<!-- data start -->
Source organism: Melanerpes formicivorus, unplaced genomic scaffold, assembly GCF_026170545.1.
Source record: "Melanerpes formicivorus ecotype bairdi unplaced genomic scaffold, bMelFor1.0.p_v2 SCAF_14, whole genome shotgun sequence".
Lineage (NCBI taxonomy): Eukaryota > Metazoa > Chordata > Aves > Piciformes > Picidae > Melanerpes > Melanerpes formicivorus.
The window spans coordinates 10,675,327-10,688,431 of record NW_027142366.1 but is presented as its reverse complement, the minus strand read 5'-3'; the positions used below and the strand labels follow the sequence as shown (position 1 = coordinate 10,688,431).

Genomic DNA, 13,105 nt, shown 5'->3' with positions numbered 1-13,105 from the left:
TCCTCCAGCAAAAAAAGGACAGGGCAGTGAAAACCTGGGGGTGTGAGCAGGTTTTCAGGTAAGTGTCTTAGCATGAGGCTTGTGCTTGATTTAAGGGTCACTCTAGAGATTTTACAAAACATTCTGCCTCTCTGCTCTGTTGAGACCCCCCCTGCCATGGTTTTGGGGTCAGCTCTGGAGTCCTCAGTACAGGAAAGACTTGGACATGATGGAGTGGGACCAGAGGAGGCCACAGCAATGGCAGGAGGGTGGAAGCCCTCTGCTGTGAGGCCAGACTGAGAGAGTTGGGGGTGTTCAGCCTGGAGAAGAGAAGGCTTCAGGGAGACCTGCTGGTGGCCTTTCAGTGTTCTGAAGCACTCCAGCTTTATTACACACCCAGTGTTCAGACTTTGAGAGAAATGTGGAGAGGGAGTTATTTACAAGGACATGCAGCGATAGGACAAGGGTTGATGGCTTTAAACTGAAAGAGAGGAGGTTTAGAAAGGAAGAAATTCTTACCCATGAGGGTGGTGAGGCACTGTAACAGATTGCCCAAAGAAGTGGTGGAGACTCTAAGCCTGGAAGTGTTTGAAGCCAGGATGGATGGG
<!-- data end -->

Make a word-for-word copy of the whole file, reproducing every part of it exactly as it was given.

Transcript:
Source organism: Melanerpes formicivorus, unplaced genomic scaffold, assembly GCF_026170545.1.
Source record: "Melanerpes formicivorus ecotype bairdi unplaced genomic scaffold, bMelFor1.0.p_v2 SCAF_14, whole genome shotgun sequence".
Lineage (NCBI taxonomy): Eukaryota > Metazoa > Chordata > Aves > Piciformes > Picidae > Melanerpes > Melanerpes formicivorus.
The window spans coordinates 10,675,327-10,688,431 of record NW_027142366.1 but is presented as its reverse complement, the minus strand read 5'-3'; the positions used below and the strand labels follow the sequence as shown (position 1 = coordinate 10,688,431).

Genomic DNA, 13,105 nt, shown 5'->3' with positions numbered 1-13,105 from the left:
TCCTCCAGCAAAAAAAGGACAGGGCAGTGAAAACCTGGGGGTGTGAGCAGGTTTTCAGGTAAGTGTCTTAGCATGAGGCTTGTGCTTGATTTAAGGGTCACTCTAGAGATTTTACAAAACATTCTGCCTCTCTGCTCTGTTGAGACCCCCCCTGCCATGGTTTTGGGGTCAGCTCTGGAGTCCTCAGTACAGGAAAGACTTGGACATGATGGAGTGGGACCAGAGGAGGCCACAGCAATGGCAGGAGGGTGGAAGCCCTCTGCTGTGAGGCCAGACTGAGAGAGTTGGGGGTGTTCAGCCTGGAGAAGAGAAGGCTTCAGGGAGACCTGCTGGTGGCCTTTCAGTGTTCTGAAGCACTCCAGCTTTATTACACACCCAGTGTTCAGACTTTGAGAGAAATGTGGAGAGGGAGTTATTTACAAGGACATGCAGCGATAGGACAAGGGTTGATGGCTTTAAACTGAAAGAGAGGAGGTTTAGAAAGGAAGAAATTCTTACCCATGAGGGTGGTGAGGCACTGTAACAGATTGCCCAAAGAAGTGGTGGAGACTCTAAGCCTGGAAGTGTTTGAAGCCAGGATGGATGGG